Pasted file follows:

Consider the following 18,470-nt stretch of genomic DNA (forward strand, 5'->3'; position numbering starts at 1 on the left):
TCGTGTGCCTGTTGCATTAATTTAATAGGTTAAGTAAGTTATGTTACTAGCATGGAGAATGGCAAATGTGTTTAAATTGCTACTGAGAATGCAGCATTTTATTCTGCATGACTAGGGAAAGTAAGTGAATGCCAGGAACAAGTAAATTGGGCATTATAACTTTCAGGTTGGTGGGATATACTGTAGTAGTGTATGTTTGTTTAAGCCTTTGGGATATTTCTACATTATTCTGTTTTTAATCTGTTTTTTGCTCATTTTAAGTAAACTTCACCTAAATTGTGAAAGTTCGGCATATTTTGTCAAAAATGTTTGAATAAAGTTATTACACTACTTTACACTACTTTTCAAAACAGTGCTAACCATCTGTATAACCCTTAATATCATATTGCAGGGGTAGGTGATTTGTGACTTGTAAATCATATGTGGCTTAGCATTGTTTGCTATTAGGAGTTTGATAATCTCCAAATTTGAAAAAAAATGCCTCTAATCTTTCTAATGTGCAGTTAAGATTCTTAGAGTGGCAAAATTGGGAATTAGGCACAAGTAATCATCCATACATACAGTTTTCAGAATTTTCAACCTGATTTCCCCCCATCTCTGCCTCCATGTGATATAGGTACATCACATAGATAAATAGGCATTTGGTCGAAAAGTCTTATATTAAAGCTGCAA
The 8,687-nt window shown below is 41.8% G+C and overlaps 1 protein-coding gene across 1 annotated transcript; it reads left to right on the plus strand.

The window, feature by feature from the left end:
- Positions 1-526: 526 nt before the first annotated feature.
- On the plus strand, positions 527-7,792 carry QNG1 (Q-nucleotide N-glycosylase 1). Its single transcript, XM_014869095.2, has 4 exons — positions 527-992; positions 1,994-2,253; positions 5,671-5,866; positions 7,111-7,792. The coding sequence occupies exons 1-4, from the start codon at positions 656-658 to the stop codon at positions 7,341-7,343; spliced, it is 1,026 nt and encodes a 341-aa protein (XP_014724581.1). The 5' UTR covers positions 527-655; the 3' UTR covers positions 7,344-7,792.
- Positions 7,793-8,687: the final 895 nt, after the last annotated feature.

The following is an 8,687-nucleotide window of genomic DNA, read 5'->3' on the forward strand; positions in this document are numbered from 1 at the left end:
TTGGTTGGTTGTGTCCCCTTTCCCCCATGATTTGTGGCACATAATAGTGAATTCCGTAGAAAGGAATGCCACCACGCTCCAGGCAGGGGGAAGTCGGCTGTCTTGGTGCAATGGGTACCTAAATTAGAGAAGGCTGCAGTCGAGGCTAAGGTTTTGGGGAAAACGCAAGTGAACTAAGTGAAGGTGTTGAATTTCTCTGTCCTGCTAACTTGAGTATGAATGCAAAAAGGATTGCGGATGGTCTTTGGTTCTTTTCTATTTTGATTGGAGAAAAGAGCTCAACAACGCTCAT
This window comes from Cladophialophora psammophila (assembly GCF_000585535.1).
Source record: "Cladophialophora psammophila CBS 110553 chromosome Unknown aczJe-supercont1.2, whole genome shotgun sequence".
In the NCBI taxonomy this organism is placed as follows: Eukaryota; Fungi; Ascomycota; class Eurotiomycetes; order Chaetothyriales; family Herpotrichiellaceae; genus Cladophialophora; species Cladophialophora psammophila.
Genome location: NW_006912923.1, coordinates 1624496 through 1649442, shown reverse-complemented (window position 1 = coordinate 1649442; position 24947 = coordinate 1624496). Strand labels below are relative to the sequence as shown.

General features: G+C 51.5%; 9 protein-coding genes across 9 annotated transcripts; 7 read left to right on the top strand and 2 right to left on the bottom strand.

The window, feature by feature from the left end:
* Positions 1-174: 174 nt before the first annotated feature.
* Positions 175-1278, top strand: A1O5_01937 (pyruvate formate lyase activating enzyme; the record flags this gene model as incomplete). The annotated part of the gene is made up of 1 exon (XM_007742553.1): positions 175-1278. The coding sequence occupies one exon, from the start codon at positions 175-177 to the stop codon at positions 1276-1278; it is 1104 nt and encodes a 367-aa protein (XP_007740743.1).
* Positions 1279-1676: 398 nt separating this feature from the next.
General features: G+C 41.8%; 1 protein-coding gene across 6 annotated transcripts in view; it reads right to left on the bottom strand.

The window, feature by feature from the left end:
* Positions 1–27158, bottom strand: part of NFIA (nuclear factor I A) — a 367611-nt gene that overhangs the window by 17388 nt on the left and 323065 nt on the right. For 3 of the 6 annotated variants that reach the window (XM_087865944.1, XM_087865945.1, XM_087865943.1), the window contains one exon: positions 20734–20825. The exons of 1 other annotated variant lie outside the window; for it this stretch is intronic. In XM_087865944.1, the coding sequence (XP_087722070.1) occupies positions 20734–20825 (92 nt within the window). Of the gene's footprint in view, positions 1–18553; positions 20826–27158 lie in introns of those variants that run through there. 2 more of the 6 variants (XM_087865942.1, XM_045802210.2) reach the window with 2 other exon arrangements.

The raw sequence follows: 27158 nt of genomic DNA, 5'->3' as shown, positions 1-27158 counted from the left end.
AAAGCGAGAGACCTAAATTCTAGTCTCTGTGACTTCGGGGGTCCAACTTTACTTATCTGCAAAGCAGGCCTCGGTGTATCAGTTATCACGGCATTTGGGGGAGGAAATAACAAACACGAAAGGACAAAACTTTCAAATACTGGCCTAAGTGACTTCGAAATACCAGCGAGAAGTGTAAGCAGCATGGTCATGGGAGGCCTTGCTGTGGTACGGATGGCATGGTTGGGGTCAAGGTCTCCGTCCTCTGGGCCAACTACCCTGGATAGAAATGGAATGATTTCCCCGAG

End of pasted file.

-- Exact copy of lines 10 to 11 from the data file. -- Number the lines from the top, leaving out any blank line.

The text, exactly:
This window comes from Cladophialophora psammophila (assembly GCF_000585535.1).
Source record: "Cladophialophora psammophila CBS 110553 chromosome Unknown aczJe-supercont1.2, whole genome shotgun sequence".